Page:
Saturday, 2 May 2015

Which type of sewing machine to choose?
Before reading further, please understand that this is my opinion alone and I have based my choice of machine on my own selection criteria.
However you may be looking for a sewing machine and wondering what all the different types are and what the advantages and disadvantages are.
I have put together my own views but before making your choice, you may want to do some more research and decide what your own selection criteria is. 
I take no responsibility for your own choice.
The images used are for illustration only and are not machines that have been reviewed.

My Decison

I already had a wonderful Husqvarna Designer 1 embroidery and sewing machine which was getting a bit old and a replacement would cost around £4,000.  Just to update it from floppy disc to USB input would cost over £300.  This machine did almost everything that you could think of, from full embroidery to putting the presser foot down automatically when you depressed the pedal and tie off the thread at the end of stitching.
However I had a special project in mind which involved a lot of leather sewing and I didn’t want to risk putting too much strain on the Designer 1. So I started looking for another machine to do the “donkey” work.
My quest was to find a machine that:-
1.  would last a long time (Longevity).
2.  would do heavy work (Durability).
3.  would be light-weight machine so that I could take it on extended holidays and light to move around (Weight).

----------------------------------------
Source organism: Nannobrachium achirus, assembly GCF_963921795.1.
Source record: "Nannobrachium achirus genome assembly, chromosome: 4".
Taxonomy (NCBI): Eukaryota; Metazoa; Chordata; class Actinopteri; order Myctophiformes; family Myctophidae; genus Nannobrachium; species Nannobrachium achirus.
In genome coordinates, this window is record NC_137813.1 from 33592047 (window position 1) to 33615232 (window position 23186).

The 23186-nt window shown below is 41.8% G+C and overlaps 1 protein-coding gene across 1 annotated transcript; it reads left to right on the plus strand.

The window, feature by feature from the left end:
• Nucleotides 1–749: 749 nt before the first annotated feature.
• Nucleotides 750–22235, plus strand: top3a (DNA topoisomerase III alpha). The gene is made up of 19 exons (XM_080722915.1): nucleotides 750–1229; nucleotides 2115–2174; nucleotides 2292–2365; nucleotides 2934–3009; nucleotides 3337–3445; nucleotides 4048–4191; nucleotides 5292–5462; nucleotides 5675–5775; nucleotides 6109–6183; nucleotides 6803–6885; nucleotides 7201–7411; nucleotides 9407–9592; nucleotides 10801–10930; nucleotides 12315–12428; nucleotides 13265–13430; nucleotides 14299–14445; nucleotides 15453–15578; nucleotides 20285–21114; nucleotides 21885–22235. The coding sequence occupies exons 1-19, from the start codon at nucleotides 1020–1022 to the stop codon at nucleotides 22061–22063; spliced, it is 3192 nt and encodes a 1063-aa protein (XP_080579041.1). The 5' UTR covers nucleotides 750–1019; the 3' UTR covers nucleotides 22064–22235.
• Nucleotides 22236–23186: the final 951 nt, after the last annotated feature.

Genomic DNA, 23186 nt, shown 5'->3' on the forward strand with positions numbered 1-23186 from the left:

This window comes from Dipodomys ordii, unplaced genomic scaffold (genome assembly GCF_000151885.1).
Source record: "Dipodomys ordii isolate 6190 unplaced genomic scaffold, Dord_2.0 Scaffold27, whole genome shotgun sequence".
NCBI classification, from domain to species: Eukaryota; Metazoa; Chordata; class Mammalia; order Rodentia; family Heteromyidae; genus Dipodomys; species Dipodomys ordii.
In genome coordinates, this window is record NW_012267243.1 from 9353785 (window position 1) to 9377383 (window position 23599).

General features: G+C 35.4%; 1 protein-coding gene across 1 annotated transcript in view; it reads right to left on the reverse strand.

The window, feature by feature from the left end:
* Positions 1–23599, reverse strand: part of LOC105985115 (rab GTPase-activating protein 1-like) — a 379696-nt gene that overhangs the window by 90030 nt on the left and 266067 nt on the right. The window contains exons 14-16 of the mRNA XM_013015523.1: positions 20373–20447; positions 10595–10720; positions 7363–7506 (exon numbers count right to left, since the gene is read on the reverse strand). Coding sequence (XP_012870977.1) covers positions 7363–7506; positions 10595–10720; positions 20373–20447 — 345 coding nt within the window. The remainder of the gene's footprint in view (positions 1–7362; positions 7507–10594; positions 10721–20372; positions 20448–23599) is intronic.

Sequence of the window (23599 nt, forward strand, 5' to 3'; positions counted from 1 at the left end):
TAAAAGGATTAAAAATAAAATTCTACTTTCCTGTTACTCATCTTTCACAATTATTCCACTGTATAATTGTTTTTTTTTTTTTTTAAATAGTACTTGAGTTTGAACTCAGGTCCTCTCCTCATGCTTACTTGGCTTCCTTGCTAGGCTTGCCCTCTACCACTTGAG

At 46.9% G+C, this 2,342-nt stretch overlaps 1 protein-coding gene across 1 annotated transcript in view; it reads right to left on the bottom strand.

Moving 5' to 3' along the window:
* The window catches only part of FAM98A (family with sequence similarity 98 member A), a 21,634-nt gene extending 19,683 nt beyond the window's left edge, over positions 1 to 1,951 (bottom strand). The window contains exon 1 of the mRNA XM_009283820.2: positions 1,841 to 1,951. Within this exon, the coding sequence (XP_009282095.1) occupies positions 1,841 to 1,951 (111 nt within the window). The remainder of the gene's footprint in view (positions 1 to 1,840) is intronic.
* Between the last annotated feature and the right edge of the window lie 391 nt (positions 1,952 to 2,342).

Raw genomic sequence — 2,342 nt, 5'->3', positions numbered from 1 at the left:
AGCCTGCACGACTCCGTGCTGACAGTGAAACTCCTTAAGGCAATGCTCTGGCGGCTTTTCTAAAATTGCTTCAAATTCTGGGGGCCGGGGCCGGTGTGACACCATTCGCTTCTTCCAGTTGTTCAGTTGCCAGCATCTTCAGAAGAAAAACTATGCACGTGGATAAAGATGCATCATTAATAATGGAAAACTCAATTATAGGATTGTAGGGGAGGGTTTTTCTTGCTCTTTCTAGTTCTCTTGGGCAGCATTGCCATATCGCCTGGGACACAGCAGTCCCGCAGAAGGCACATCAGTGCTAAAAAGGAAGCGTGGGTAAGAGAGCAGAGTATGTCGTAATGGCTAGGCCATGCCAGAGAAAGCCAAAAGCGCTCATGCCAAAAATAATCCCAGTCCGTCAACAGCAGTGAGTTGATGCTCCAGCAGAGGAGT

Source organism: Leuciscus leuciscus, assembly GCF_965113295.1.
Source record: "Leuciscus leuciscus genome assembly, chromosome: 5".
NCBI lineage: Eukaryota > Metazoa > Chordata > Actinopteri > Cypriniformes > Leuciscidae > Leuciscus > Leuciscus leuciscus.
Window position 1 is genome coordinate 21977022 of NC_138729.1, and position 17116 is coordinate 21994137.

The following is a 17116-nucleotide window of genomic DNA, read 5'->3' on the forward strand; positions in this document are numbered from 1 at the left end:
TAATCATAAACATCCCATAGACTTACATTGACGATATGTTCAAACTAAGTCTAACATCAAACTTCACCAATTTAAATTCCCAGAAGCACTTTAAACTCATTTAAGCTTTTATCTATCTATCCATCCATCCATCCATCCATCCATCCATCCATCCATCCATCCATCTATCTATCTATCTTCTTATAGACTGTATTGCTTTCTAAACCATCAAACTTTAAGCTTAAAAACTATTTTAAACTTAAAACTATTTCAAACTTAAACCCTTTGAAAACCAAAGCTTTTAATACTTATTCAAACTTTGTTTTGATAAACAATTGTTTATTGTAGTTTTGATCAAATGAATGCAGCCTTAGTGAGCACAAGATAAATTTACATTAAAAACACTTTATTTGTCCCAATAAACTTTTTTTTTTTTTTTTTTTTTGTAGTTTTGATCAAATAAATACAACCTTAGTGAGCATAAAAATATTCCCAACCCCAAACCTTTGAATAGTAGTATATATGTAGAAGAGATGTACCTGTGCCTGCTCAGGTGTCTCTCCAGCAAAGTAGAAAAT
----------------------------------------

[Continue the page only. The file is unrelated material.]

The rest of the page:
4.  would be good value for money (Cost).
So I started doing my research and some of this might help you if you are selecting a new sewing machine.
The types of machines available seem to fall into four categories and I have put some salient points into a table for you.
Please note that a mechanical machine is not a manual machine.  It runs on electricity but does not have any computer technology.

Machine Type Computerised Industrial Mechanical Portable
Advantages Lots of fancy stitches
Lots of different settings
Very strong motor designed to last for a long time Not much to go wrong and easy to repair Super light-weight
Some have battery and electricity power.
Disadvantages Computerised and therefore potential to be expensive and need specialist  repair Very heavy, not really portable.  Quite expensive.
Basic stitches
No fancy stitches
Basic settings
Basic stitches. Basic settings. Not really for the serious sewer. So light that may not give good stability in use. Basic machine.

So the question now was how do these meet with my selection criteria.  Again I have marked these with 1, 2 and 3 against each type of machine – 1 being best meets my selection criteria and 4, least meets my criteria.
Type Computerised Industrial Mechanical Portable
Longevity 3 1 2 4
Durability 3 1 2 4
Weight 3 4 2 1
Cost 4 3 2 1
Overall Score 13 9 8 10
The cost of a computerised machine machine starts at around £1,000 and goes up to around £5,000.
An Industrial machine is around the £1,000 mark but can be more.  Good second hand ones can be found as they have great longevity.
Mechanical machines cost from around £100 upwards
Portable are generally under £100.
There are of course other categories of specialist machines such as quilting machines, embellishing machines, overlockers/sergers to mention some but I already knew these were not what I was looking for so I have not included these in my detailed research.
So based on the above table a mechanical machine was what I was looking for. Although the mechanical machine only came out one point better than the industrial one, the cost  and the portability elements weighed heavily for me and the difference was actually a major factor.
So a mechanical machine was for me – now which one?
My post on my choice will follow shortly.